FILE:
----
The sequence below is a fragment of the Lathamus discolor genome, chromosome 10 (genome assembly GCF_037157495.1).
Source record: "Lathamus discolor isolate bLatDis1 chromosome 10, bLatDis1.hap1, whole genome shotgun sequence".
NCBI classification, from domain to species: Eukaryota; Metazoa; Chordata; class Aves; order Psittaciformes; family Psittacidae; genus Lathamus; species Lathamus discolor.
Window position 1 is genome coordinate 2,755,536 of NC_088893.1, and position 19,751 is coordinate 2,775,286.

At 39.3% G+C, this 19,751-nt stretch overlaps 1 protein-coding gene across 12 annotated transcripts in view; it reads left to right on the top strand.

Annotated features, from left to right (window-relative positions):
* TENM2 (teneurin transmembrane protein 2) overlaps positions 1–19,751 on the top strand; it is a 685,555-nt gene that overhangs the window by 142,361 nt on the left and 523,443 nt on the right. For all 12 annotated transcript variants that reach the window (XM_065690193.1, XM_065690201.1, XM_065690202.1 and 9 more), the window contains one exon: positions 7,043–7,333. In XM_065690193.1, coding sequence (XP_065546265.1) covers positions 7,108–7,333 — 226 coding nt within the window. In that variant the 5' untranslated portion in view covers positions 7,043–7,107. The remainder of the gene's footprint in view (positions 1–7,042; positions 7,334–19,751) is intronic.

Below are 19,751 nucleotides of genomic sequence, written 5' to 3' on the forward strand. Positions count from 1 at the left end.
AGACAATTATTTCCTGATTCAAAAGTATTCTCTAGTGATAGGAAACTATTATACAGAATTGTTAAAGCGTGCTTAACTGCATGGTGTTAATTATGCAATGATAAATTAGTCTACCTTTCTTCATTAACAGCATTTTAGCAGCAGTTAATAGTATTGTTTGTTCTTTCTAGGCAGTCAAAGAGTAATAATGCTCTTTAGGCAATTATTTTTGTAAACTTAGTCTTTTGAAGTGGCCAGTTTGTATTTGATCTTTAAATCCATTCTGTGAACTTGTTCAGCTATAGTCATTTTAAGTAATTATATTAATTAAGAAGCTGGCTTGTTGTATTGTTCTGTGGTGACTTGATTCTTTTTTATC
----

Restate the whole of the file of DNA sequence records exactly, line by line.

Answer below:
The sequence below is a fragment of the Lathamus discolor genome, chromosome 10 (genome assembly GCF_037157495.1).
Source record: "Lathamus discolor isolate bLatDis1 chromosome 10, bLatDis1.hap1, whole genome shotgun sequence".
NCBI classification, from domain to species: Eukaryota; Metazoa; Chordata; class Aves; order Psittaciformes; family Psittacidae; genus Lathamus; species Lathamus discolor.
Window position 1 is genome coordinate 2,755,536 of NC_088893.1, and position 19,751 is coordinate 2,775,286.

At 39.3% G+C, this 19,751-nt stretch overlaps 1 protein-coding gene across 12 annotated transcripts in view; it reads left to right on the top strand.

Annotated features, from left to right (window-relative positions):
* TENM2 (teneurin transmembrane protein 2) overlaps positions 1–19,751 on the top strand; it is a 685,555-nt gene that overhangs the window by 142,361 nt on the left and 523,443 nt on the right. For all 12 annotated transcript variants that reach the window (XM_065690193.1, XM_065690201.1, XM_065690202.1 and 9 more), the window contains one exon: positions 7,043–7,333. In XM_065690193.1, coding sequence (XP_065546265.1) covers positions 7,108–7,333 — 226 coding nt within the window. In that variant the 5' untranslated portion in view covers positions 7,043–7,107. The remainder of the gene's footprint in view (positions 1–7,042; positions 7,334–19,751) is intronic.

Below are 19,751 nucleotides of genomic sequence, written 5' to 3' on the forward strand. Positions count from 1 at the left end.
AGACAATTATTTCCTGATTCAAAAGTATTCTCTAGTGATAGGAAACTATTATACAGAATTGTTAAAGCGTGCTTAACTGCATGGTGTTAATTATGCAATGATAAATTAGTCTACCTTTCTTCATTAACAGCATTTTAGCAGCAGTTAATAGTATTGTTTGTTCTTTCTAGGCAGTCAAAGAGTAATAATGCTCTTTAGGCAATTATTTTTGTAAACTTAGTCTTTTGAAGTGGCCAGTTTGTATTTGATCTTTAAATCCATTCTGTGAACTTGTTCAGCTATAGTCATTTTAAGTAATTATATTAATTAAGAAGCTGGCTTGTTGTATTGTTCTGTGGTGACTTGATTCTTTTTTATC